In the absence of campus-wide internationalization efforts, advisors are a critical link.  can encourage students to choose internationally focused electives and other requirements. Advising about international options for undergraduate students is a major need in teacher education programs. In To Leave No Teacher Behind (2007), Ann Imlah Schneider found that 75% of faculty and administrators interviewed in schools, colleges, and departments of education reported that advisors are not sufficiently trained about the international options open to students.  Ninety percent of current teachers interviewed think teacher training should include advising specifically about international options.

Advising students about inernational opportunities early in their undergraduate education, even during the college application process, increases the likelihood they will be able to fit them into a tight schedule. Admissions recruiters explicitly market the fact that students can fulfill their student teaching requirements overseas, so they come into the program knowing this and can plan accordingly.

Advisors and offices of international programs outside of schools of education can identify and advise students with well-developed international interests and encourage them to consider teaching. For those who choose education early in their college careers, first-year advisors are particularly important due to the paucity of electives in teacher training programs and the importance of ensuring international exposure during the first two years. Schneider (2007) has highlighted that training for academic and career advisors on international options for prospective teachers has the potential for increasing international exposure within the normal time-to-degree constraints.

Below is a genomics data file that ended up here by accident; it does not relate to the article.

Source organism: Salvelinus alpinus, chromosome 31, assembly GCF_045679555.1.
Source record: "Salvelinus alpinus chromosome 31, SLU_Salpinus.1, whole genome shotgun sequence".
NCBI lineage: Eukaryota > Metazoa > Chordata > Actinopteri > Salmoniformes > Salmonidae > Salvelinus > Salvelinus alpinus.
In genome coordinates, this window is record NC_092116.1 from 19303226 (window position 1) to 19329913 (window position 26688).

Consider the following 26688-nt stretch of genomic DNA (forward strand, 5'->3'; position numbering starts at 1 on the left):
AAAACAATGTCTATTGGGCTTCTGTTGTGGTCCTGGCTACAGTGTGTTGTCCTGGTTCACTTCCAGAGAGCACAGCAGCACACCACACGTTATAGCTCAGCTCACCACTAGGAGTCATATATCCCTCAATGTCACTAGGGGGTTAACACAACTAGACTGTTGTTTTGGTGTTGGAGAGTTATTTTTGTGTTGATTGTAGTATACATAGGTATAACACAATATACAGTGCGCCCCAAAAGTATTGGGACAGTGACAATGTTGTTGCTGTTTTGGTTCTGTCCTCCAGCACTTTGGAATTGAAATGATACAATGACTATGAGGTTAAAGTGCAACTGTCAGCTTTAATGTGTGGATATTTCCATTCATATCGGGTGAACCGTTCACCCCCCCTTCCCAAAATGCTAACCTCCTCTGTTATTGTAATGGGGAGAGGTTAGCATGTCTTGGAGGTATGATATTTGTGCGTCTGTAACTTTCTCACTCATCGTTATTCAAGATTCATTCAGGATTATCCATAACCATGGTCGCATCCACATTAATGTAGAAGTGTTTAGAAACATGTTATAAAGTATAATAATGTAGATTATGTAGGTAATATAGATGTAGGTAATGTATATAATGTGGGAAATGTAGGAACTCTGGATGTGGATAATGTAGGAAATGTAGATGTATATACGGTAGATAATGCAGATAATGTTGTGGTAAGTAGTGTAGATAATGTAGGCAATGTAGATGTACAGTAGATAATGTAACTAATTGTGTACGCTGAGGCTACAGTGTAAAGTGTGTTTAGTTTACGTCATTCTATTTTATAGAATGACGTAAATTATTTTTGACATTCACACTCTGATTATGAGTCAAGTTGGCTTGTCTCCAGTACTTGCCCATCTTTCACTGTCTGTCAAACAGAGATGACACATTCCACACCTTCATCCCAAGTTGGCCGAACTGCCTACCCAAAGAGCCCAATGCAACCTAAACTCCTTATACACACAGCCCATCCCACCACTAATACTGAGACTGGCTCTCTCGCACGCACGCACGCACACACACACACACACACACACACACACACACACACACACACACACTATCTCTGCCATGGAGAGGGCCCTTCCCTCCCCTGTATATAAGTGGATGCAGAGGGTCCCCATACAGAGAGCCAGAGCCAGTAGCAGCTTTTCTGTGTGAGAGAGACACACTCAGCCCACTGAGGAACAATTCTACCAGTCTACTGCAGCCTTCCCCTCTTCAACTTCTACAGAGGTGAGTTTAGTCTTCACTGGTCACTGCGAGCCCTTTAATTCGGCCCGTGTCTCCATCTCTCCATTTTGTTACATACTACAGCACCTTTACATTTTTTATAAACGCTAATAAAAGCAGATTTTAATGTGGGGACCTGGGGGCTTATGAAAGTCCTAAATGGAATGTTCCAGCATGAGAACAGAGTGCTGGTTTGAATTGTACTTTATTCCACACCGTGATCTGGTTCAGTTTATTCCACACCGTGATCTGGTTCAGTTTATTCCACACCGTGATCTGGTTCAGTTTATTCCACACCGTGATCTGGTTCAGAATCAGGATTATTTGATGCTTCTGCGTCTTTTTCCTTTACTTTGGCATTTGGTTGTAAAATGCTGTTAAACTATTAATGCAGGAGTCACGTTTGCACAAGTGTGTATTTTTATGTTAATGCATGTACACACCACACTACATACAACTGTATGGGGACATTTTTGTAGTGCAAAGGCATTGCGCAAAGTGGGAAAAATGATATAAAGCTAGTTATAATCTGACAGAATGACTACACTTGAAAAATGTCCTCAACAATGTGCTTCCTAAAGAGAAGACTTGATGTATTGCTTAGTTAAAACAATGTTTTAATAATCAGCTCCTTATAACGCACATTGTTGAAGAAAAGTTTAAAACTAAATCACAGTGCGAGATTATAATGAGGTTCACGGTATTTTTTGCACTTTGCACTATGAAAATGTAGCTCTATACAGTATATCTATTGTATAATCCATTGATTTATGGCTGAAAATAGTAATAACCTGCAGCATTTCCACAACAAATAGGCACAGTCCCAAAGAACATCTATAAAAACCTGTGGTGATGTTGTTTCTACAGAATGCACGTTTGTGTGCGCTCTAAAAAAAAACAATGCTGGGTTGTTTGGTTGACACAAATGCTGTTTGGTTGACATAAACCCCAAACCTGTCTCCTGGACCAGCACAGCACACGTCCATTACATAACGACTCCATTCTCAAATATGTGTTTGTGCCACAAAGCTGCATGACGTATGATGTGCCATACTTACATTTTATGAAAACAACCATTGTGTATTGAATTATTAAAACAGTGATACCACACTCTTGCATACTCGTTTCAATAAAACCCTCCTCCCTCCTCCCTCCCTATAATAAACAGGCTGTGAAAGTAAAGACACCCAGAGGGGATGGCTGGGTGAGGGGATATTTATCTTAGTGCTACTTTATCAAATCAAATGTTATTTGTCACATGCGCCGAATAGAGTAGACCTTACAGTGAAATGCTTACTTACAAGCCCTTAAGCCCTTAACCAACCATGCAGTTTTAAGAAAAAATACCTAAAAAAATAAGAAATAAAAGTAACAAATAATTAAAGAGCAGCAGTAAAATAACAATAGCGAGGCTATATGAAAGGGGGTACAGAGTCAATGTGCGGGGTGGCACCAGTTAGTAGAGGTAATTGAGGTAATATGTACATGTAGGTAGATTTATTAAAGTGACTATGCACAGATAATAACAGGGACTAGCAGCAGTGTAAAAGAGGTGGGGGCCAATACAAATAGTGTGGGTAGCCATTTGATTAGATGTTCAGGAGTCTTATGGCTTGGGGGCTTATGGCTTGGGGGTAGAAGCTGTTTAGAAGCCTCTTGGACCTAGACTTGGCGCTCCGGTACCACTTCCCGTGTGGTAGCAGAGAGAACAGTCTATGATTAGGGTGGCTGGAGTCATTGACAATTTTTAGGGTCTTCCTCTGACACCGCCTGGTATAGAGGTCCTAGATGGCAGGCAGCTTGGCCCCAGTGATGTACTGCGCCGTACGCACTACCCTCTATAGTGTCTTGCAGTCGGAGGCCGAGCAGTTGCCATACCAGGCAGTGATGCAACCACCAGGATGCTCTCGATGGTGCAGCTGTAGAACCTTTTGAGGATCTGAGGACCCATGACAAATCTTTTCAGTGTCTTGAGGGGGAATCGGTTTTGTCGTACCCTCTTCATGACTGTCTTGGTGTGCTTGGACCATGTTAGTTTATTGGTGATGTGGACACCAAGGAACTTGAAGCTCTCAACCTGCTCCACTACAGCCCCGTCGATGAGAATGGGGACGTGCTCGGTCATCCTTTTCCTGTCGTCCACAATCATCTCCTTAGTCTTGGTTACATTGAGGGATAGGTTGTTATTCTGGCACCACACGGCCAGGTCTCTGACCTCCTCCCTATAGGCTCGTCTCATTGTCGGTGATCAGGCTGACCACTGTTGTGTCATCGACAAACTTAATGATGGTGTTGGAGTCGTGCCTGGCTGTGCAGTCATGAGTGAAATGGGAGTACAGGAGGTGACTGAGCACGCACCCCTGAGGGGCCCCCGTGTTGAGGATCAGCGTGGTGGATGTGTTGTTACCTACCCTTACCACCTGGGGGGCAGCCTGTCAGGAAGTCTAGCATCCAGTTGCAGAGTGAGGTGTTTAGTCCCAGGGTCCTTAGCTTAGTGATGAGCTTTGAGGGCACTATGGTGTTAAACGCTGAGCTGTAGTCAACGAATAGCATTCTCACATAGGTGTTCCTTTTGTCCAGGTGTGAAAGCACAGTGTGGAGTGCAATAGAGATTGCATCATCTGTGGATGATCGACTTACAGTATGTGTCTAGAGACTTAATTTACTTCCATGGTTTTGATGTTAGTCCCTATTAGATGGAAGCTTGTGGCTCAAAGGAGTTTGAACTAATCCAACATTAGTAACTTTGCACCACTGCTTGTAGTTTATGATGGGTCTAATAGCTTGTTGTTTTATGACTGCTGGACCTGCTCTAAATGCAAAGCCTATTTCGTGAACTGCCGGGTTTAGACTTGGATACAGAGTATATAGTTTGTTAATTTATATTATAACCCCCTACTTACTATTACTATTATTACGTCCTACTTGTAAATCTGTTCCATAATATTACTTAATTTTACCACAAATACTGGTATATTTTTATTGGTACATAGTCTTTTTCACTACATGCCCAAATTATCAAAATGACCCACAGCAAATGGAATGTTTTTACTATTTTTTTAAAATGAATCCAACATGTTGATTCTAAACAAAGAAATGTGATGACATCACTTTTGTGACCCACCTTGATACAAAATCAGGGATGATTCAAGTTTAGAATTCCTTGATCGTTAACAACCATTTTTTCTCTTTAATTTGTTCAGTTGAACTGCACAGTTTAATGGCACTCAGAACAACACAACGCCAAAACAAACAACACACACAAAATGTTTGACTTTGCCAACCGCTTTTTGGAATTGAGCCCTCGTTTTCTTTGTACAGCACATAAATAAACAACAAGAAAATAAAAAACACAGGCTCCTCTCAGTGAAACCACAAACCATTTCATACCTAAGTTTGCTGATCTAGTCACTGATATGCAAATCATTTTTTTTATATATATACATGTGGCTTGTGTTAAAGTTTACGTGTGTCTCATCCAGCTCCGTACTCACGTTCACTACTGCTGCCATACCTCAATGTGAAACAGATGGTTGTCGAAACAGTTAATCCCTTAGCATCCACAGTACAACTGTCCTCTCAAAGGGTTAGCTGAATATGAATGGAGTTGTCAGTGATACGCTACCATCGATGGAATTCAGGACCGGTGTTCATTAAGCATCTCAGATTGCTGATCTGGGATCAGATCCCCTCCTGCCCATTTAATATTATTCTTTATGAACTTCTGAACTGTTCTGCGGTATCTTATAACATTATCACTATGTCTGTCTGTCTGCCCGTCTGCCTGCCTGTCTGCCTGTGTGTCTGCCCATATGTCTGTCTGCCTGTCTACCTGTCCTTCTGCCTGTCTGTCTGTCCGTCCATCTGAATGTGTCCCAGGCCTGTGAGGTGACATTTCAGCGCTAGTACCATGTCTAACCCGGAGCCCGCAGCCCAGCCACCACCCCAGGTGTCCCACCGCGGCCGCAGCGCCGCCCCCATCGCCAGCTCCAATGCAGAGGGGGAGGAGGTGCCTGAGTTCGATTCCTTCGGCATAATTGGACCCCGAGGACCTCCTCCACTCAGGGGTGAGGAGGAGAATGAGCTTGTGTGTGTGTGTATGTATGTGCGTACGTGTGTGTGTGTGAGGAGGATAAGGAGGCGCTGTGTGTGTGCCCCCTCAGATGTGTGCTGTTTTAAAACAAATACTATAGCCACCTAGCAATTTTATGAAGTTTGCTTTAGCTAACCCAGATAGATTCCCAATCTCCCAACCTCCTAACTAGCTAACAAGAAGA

In addition to information, universities can provide opportunities, such as training and travel, to help advisors understand the value of study abroad and other international experiences. Miami University in Ohio has identified study abroad a priority campus-wide, with the goal of having 50% of its students study abroad.  The Office of International Education has dedicated study abroad advisors and provides resources on advising for study abroad.  The Director of Clinical Experiences and School Partnerships in the College of Education actively promotes international student teaching experiences, and provides ample resources and advising to students interested in these opportunities on the Office’s website.  The Director is also responsible for promoting international experiences during recruitment activities, student orientation, advising, field experience, and student teaching.

As part of its Global Educators Cohort Program, Michigan State University’s College of Education has a dedicated international advisor. This advisor works with students in the program, and creates advising materials and other resources to share with all education advisors ensuring that all pre-service teachers know about international courses, experiences, and resources. Graduate assistants at the Global Center in the School of Leadership and Education Sciences (SOLES) at the University of San Diego advise students on student teaching abroad, teaching abroad as a career, and taking study-abroad courses.


Schneider, A. I.  (2007).  To Leave No Teacher Behind:  Building International Competence into the Undergraduate Training of K-12 Teachers.

Faculty and Campus Strategies: